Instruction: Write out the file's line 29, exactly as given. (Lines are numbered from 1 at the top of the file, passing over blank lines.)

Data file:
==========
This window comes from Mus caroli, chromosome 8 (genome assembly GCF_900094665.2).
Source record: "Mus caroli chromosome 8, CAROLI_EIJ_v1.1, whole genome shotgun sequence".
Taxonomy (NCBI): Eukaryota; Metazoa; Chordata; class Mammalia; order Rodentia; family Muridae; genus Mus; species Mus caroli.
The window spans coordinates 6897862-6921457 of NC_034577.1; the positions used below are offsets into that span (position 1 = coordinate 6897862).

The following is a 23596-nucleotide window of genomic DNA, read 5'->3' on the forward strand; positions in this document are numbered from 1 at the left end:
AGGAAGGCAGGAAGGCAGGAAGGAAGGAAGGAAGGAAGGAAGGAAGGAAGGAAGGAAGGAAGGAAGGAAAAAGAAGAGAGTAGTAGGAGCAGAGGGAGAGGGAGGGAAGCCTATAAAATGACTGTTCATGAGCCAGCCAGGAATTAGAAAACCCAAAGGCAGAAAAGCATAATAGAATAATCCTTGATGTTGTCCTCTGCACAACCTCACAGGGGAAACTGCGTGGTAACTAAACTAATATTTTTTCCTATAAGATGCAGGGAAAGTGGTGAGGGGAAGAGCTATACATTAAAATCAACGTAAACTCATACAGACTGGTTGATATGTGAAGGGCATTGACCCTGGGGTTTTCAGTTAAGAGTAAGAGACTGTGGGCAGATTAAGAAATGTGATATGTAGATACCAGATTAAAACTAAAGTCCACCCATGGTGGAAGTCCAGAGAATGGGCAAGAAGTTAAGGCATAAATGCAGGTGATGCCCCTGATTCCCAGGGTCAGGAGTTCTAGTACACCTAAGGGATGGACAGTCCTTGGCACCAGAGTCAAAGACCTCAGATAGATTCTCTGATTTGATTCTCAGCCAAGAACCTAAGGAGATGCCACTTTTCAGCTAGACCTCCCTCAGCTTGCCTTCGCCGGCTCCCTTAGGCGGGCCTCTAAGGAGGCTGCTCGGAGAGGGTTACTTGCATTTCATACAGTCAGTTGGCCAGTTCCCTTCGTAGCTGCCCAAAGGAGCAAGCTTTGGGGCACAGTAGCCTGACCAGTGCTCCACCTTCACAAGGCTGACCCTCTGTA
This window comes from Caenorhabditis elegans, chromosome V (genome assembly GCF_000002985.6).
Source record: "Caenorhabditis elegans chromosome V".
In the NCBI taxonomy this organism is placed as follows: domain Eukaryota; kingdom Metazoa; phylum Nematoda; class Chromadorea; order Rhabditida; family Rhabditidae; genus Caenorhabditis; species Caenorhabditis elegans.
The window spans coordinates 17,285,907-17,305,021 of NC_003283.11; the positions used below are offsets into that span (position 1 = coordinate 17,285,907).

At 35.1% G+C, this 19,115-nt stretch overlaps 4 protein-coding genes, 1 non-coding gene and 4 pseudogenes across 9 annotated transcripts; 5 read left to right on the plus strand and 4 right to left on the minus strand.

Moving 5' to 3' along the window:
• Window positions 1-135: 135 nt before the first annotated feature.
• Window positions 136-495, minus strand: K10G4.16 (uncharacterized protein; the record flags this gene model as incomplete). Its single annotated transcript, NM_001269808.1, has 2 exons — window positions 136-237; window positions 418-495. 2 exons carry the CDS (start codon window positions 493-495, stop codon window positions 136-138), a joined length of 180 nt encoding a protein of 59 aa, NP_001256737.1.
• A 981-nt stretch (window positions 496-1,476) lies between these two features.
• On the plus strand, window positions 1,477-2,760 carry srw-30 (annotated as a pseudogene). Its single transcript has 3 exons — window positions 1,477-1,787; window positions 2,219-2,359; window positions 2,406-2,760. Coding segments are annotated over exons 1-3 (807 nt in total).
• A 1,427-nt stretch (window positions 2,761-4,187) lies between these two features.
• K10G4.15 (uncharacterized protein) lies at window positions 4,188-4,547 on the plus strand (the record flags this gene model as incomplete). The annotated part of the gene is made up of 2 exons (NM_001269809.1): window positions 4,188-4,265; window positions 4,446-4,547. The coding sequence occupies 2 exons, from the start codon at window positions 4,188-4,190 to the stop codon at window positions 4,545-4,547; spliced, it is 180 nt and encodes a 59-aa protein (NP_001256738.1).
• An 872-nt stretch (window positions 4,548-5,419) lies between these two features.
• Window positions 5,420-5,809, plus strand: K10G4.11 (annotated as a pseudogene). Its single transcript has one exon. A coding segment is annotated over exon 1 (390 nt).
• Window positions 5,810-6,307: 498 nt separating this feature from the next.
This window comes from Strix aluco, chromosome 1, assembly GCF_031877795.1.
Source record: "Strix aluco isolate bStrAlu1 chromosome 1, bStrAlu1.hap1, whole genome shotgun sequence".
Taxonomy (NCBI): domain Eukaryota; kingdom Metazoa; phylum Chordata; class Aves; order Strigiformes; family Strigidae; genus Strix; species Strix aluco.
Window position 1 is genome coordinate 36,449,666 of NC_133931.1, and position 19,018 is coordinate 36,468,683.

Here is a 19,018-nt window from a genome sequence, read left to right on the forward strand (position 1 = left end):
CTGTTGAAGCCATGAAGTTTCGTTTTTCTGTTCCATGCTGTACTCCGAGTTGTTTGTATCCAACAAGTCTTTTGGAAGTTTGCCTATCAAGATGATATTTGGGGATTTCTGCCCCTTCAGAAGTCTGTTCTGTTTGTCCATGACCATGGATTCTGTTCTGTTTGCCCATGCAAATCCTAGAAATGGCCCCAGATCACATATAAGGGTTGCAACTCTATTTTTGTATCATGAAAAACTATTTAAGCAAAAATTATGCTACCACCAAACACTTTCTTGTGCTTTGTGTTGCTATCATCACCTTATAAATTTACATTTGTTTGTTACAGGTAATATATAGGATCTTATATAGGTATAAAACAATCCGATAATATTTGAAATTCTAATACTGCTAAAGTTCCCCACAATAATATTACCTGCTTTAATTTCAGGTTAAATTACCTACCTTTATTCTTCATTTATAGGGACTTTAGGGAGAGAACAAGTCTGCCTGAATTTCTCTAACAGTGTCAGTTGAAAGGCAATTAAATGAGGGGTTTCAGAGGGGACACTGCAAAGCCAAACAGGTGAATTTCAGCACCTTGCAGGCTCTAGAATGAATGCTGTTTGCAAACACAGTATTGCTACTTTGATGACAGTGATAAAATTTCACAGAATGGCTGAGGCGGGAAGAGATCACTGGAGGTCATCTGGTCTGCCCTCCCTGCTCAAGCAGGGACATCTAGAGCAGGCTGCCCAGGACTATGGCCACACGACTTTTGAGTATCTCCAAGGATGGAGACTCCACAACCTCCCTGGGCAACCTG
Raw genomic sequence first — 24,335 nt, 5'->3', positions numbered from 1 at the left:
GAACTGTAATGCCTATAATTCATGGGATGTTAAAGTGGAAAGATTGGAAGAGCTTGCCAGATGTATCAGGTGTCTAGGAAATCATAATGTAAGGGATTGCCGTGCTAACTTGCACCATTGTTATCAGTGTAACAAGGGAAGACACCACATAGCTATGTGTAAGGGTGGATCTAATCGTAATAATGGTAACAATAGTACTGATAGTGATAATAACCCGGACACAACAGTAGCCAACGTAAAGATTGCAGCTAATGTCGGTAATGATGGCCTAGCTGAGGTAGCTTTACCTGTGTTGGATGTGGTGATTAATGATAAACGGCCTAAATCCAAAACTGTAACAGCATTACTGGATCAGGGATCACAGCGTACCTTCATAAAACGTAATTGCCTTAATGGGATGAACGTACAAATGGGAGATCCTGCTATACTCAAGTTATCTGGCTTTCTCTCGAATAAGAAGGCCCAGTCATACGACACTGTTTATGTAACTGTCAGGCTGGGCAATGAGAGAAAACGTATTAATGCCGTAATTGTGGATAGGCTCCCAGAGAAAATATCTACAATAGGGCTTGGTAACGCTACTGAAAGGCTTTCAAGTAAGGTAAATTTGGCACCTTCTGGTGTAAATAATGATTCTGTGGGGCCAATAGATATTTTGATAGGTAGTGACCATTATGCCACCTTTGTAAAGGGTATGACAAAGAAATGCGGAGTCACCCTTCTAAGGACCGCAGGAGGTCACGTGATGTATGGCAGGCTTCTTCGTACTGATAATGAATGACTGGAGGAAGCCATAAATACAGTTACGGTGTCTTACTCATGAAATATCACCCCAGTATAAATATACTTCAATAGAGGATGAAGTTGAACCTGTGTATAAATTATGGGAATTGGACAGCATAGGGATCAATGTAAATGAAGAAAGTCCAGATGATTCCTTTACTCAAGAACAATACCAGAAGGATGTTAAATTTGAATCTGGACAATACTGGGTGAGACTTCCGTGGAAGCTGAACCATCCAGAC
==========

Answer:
GAACTGTAATGCCTATAATTCATGGGATGTTAAAGTGGAAAGATTGGAAGAGCTTGCCAGATGTATCAGGTGTCTAGGAAATCATAATGTAAGGGATTGCCGTGCTAACTTGCACCATTGTTATCAGTGTAACAAGGGAAGACACCACATAGCTATGTGTAAGGGTGGATCTAATCGTAATAATGGTAACAATAGTACTGATAGTGATAATAACCCGGACACAACAGTAGCCAACGTAAAGATTGCAGCTAATGTCGGTAATGATGGCCTAGCTGAGGTAGCTTTACCTGTGTTGGATGTGGTGATTAATGATAAACGGCCTAAATCCAAAACTGTAACAGCATTACTGGATCAGGGATCACAGCGTACCTTCATAAAACGTAATTGCCTTAATGGGATGAACGTACAAATGGGAGATCCTGCTATACTCAAGTTATCTGGCTTTCTCTCGAATAAGAAGGCCCAGTCATACGACACTGTTTATGTAACTGTCAGGCTGGGCAATGAGAGAAAACGTATTAATGCCGTAATTGTGGATAGGCTCCCAGAGAAAATATCTACAATAGGGCTTGGTAACGCTACTGAAAGGCTTTCAAGTAAGGTAAATTTGGCACCTTCTGGTGTAAATAATGATTCTGTGGGGCCAATAGATATTTTGATAGGTAGTGACCATTATGCCACCTTTGTAAAGGGTATGACAAAGAAATGCGGAGTCACCCTTCTAAGGACCGCAGGAGGTCACGTGATGTATGGCAGGCTTCTTCGTACTGATAATGAATGACTGGAGGAAGCCATAAATACAGTTACGGTGTCTTACTCATGAAATATCACCCCAGTATAAATATACTTCAATAGAGGATGAAGTTGAACCTGTGTATAAATTATGGGAATTGGACAGCATAGGGATCAATGTAAATGAAGAAAGTCCAGATGATTCCTTTACTCAAGAACAATACCAGAAGGATGTTAAATTTGAATCTGGACAATACTGGGTGAGACTTCCGTGGAAGCTGAACCATCCAGAC